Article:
A very hot Sunday!

Deloitte’s has come and gone, but I cannot shrug off the feeling of what could have been.

The day started off with glorious weather and a full and vibrant team at our water point at Pretoria Boys High. We were given enough ice,water and coldrink sachets to start the day off.

A second load of ice came at around 9am for which we were most grateful. But it soon became apparent that the water was not going to last the race. There was also no water to be had from other points. As we feared the water ran out at around 10:30am. We then resorted to other means of getting water to the athletes.

This is our Plan B.


These were not water sachets but the next best thing.I did start wondering though if the Deloitte’s Marathon was taking a huge step backward regarding organization of the even. You almost got the feeling that it was more of a hassle than the opportunity to present a premium event.

Horror stories of other mishaps at water points come trickling through via the athletes: no water, only four helpers at a table, no ice, and so on.

So to Deloitte’s: Not a great show guys!

To the athletes: It was a privilege to be of service to you!

From both sides now: an athlete’s perspective on working at a water point

Joni Mitchell sang a very popular song about love: “From both sides now”. The lyrics “ I’ve looked at love from both sides now”, might just as well be translated into “I’ve looked at races from both sides now” for the purpose of this article.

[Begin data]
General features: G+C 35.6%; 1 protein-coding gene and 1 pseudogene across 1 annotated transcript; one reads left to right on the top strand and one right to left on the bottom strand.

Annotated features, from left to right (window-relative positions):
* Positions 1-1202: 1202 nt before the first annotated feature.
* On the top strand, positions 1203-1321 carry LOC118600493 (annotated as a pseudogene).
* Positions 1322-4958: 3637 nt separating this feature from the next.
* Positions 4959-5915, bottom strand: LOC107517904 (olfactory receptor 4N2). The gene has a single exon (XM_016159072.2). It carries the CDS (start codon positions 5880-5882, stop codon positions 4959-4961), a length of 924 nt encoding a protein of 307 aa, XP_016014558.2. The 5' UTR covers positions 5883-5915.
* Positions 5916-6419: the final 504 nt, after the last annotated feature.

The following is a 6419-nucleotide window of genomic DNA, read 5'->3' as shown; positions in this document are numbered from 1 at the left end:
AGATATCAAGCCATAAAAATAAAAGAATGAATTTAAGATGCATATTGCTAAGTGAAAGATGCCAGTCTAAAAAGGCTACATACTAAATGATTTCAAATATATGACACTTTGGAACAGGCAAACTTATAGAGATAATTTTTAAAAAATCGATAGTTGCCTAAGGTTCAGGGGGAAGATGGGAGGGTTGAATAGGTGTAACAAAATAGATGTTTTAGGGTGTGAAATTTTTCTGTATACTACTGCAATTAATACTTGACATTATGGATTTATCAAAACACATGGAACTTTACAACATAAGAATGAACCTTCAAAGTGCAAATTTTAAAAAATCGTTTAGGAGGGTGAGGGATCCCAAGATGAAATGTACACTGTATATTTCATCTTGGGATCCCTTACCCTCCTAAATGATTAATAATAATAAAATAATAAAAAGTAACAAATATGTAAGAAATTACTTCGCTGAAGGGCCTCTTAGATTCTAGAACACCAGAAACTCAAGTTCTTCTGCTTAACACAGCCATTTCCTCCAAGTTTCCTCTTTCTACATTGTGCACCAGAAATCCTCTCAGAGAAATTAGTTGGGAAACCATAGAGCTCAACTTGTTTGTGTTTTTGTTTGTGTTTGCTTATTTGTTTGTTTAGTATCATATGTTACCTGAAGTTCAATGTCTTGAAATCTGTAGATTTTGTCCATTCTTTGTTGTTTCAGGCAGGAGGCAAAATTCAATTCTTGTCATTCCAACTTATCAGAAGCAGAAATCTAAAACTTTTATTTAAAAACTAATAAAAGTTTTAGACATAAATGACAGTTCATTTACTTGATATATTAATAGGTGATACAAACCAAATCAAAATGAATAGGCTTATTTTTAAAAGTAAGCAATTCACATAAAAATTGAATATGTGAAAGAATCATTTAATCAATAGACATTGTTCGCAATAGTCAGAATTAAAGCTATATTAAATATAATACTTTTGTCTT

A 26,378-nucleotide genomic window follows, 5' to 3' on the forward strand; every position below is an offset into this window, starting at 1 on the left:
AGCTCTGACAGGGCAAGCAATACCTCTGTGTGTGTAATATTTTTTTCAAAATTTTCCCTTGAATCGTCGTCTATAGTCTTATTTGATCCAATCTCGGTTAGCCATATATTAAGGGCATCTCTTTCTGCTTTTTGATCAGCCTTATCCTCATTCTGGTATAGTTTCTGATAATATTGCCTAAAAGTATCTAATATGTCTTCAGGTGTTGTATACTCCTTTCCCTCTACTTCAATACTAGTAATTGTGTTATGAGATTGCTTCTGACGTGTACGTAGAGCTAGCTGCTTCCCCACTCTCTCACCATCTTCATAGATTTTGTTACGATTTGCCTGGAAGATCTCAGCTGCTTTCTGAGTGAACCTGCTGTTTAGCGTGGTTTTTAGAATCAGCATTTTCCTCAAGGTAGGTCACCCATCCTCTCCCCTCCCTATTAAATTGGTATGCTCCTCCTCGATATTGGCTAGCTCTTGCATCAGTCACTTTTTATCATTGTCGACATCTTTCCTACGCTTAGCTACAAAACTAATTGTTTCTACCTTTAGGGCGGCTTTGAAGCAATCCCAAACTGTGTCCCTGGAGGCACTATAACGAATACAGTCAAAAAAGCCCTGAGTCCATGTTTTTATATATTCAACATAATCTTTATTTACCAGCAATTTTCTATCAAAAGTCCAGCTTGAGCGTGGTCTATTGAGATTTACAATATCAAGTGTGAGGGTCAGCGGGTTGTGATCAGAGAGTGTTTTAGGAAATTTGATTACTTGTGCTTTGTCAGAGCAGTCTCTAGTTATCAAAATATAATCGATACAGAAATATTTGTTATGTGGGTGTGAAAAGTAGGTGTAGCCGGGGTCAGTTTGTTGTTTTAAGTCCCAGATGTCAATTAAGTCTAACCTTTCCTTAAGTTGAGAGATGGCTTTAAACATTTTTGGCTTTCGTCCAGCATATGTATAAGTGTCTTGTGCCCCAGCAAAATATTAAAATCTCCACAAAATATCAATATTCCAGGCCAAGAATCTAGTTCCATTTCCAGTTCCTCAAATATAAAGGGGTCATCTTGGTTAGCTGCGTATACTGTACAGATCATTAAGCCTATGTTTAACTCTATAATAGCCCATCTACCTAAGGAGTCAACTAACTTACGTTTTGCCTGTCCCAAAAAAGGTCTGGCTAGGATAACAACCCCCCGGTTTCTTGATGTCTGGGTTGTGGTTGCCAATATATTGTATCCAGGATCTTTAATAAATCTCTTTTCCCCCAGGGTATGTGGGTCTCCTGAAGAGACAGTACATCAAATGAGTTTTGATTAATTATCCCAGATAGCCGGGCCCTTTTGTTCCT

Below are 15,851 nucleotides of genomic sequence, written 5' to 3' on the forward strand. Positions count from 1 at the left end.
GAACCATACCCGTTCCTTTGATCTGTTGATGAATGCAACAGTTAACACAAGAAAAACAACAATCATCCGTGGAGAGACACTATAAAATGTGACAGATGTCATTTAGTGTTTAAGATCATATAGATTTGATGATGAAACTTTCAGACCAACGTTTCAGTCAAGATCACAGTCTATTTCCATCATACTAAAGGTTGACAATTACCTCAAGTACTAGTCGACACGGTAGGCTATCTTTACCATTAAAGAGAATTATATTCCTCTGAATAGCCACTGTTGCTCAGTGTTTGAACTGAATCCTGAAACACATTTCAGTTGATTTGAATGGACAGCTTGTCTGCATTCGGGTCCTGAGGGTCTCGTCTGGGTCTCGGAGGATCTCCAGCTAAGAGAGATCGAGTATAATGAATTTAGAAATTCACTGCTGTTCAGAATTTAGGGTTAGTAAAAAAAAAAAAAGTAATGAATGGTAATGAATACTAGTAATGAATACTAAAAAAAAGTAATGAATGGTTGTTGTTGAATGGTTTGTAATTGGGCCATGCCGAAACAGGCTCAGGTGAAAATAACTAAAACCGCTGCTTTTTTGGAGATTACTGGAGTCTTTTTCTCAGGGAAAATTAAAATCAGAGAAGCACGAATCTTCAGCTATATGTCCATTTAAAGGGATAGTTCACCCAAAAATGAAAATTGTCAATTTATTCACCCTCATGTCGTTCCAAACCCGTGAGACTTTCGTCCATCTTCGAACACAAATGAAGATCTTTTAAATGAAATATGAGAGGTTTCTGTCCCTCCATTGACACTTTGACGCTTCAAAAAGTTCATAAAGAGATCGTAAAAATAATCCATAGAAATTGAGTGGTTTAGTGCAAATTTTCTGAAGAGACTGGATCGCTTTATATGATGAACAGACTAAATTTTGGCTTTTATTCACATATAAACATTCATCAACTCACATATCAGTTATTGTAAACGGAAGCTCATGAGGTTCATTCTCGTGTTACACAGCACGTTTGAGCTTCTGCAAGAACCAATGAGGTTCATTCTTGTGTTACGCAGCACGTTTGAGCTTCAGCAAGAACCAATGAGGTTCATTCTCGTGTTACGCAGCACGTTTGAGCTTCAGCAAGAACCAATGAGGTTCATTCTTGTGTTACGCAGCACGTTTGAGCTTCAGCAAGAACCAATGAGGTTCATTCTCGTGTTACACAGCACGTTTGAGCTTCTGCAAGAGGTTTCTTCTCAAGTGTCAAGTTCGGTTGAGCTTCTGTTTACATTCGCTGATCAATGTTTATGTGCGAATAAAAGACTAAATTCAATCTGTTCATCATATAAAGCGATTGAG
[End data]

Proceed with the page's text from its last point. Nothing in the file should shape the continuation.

As athletes, we sometimes forget about the hard work that goes into the organising of a race. We take for granted the fact that everything; from the entries, toilets, water points and traffic marshals, will be in place. We bargain on the fact that there will be a well-stocked water point every 3 km, and that there will be in fact water, cold drinks etc. What we often forget, (and by “we” I count myself as well!), is that the helpers at a water point are volunteers, who have no control over how much water there are, how cold the water is, etc. They are there to serve, and make the race more pleasurable for the athletes.

I’ve had the privilege to be a helper at a few S4J water points, and being an athlete myself who has run countless races over the years, I think I can give an accurate view of a race from both sides of the water table. 😉

For the sake of brevity I’ve used the following abbreviations: WPH = water point helper
A = athlete

1. Early morning
A: Get up at 4h30, get ready, drive to race, do all the necessary things to line up for a 6h00 start.